I've provided enough evidence that the media does influence what goes on. What I was doing with my previous source when I linked to the guy
that talked about the book I wasn't linking to that source to talk about what the opinion piece on it was but I was quoting something that the author
of that book said.
In this case, I would urge readers to follow the link and see what is actually said in the review piece. The source is a review article about a book
written by William Loges of Oregon State University on the impact of publicity on trial outcomes.
As summarized in the review article, the book actually makes almost the opposite argument from what my opponent is claiming: the article describes how
the new study finds that pre-trial media coverage has little or no effect on verdict, that this is in contrast to earlier studies that had suggested
there was an effect, and that those earlier studies were flawed in that they examined mostly mock trials in which students represented jury members
rather than actual criminal trials.
The only impact they found was that lawyers may fight harder in higher-publicity trials, and judges may impose longer sentences on defendants found
guilty. But even this, as I said in an earlier post, the authors admit can be attributed to the fact that if a trial received a lot of publicity it is
likely that the crime involved was in some way worse than usual – making a longer than usual sentence perfectly fitting.
My opponent has ignored throughout the entire debate me whenever I spoke about Rog Blagojevich-- dismissing it as not being a criminal
trial... but it's an impeachment hearing.
Again, I have not ignored my opponent on the matter of Mr. Blagojevich; I have pointed out several times exactly why that case is irrelevant to the
My opponent doesn't think too kindly of Mr. Bryant, yes, I am aware of this. But what he has done is that he hasn't argued on the points
that I have made regarding character assassination. My opponent seems to think that the media doesn't do character assassinations or that when they
do character assassinations that they have no influence at all in the courtroom.
I think I have been quite clear that I think that the media is guilty of what my opponent is calling “character assassination,” and I have not
argued that they have no effect in the courtroom. I have argued that they have no effect on the judges – and my opponent has done nothing to counter
this position. As far as whether the media has an impact on the jurors, it is my belief that to argue it doesn’t would be absurd.
Even if the coverage of the specific case by the media does not affect the jurors, they will have read or seen media coverage of other trials, they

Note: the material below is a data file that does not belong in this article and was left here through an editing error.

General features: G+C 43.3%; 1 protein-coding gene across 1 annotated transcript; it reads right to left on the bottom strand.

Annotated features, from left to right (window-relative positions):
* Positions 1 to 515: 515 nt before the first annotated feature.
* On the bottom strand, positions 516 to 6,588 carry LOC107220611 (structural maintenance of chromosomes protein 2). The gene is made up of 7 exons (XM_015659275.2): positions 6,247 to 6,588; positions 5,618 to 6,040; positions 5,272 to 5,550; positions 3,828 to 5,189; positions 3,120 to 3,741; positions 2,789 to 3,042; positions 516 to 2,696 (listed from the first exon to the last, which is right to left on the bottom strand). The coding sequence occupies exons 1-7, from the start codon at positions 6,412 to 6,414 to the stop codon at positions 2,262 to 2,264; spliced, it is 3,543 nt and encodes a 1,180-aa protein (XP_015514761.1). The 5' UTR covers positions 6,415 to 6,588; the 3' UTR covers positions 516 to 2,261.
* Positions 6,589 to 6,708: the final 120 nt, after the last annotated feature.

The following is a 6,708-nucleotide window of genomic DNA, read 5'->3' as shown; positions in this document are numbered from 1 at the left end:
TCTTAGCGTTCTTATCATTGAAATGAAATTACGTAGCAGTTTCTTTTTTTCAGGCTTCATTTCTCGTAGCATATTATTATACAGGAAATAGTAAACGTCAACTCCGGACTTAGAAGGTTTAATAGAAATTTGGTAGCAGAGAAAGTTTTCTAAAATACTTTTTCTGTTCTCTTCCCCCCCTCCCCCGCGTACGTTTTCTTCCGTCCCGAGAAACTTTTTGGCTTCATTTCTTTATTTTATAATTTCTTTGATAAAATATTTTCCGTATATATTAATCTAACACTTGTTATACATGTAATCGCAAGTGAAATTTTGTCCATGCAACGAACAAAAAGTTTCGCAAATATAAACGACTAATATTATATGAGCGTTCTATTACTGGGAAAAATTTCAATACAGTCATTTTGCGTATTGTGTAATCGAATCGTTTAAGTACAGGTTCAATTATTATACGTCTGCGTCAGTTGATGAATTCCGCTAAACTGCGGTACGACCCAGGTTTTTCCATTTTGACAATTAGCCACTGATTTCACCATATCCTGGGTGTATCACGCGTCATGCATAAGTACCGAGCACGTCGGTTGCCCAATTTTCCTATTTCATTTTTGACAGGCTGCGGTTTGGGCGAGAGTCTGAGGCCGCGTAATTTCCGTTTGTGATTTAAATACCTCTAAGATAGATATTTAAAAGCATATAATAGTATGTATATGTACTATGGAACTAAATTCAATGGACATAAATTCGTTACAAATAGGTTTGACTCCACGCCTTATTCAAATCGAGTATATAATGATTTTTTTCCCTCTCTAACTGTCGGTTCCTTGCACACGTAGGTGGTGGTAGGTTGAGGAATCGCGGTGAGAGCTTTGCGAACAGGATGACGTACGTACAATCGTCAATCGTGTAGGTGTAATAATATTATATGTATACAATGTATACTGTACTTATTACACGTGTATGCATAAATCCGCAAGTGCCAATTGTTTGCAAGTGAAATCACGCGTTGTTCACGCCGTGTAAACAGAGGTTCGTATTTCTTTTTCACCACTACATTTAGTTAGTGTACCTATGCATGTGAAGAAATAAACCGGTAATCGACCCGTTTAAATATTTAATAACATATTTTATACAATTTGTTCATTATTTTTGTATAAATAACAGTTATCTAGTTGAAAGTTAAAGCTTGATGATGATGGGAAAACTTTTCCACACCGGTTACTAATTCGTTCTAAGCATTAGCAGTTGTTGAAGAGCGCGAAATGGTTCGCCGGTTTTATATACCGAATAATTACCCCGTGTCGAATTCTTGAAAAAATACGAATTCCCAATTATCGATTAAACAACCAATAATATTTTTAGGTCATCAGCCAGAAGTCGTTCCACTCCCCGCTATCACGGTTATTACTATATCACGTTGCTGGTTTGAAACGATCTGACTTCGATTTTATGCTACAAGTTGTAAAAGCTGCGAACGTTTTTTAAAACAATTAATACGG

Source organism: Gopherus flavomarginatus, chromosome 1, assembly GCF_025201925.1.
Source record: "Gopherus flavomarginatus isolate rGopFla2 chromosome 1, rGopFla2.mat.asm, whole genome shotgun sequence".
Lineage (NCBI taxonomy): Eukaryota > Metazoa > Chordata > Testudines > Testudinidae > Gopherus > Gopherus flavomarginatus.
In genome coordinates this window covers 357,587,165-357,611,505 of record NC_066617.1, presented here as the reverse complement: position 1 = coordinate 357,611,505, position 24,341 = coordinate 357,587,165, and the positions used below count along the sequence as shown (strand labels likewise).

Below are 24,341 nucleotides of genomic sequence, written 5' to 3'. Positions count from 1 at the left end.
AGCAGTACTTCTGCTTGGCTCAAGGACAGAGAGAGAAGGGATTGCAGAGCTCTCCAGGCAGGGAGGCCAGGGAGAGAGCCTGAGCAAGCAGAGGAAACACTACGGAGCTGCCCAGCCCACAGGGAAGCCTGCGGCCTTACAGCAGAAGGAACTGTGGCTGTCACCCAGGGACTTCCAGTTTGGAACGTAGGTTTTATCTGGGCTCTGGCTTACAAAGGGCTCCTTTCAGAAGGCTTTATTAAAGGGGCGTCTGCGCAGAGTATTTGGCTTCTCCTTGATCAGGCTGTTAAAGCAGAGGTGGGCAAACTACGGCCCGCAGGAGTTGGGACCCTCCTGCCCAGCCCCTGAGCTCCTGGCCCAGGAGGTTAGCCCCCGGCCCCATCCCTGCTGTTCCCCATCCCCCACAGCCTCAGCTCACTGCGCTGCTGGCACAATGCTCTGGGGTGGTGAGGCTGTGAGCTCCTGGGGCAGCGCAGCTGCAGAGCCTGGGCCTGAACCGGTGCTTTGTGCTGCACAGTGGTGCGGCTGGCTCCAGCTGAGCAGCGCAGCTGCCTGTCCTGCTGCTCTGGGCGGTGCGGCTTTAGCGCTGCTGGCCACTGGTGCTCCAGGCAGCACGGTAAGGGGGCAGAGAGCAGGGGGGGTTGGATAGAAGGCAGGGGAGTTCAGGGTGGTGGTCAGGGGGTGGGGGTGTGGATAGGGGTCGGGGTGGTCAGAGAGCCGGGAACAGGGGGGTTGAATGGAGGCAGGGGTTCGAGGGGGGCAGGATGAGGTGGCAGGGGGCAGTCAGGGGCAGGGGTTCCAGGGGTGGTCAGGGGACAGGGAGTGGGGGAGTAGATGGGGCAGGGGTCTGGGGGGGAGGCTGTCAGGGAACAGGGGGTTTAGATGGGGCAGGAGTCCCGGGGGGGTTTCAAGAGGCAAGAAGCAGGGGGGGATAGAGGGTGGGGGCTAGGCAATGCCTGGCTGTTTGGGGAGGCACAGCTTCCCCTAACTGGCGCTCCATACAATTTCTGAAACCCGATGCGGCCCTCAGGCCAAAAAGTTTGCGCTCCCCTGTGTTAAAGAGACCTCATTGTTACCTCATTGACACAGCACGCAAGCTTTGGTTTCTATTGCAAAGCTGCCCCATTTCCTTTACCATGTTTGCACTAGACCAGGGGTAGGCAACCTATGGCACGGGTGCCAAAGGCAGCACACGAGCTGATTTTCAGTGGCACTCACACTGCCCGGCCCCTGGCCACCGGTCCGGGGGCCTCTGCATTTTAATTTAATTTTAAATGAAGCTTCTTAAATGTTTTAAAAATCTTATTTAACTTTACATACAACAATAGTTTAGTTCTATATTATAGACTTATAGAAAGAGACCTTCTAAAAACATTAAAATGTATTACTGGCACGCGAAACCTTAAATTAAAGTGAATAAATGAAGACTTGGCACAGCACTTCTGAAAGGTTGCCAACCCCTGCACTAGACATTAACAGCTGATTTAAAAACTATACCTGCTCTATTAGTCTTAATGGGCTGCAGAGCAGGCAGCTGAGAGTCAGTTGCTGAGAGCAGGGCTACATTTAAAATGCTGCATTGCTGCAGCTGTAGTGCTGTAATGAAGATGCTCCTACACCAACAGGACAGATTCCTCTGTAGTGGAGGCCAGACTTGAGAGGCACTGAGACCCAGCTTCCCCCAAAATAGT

will have been affected by media coverage of people involved in the trial, or media stereotyping of groups that the people involved belong to. In
short, the media affects all of our judgment. Here on ATS it is likely that the effect media coverage has may be negative – that seeing the
mainstream media portray an issue in one light will actually make us likely to look for the other side of the issue. But that is also an effect.
My opponent also thinks that all trials are unfair. I disagree with this. If all trials were unfair then what would the purpose be of the
justice system? The justice system is fair in that it gives everyone an equal chance. It doesn't exactly administer righteous justice. What it does
is that it gives both parties, the accused, and the prosecutor, a fair shot. Neither side is supposed to have the advantage.
I do not think that all trials are unfair; I think that all juries are unfair. I think that all juries are composed of people whose opinions are
informed by an entire lifetime of experiences outside the courtroom, and that they bring all these experiences into the jury box with them. This is
the right and proper thing to happen, because it guarantees that the law will be applied by a panel of citizens who live in the real world, not by an
emotionless robot incapable of taking nuance into account.
A jury must be unbiased
– no juror should have a personal stake in the case, and no juror should have an opinion about either side of the
case that would prevent them from judging guilt or innocence based on the facts of the case. To ensure this there is a body of case law demonstrating
what constitutes bias in a juror, and the practice of voir dire in which both sides have an opportunity to strike from the jury any potential juror
who does have such a conflict of interest.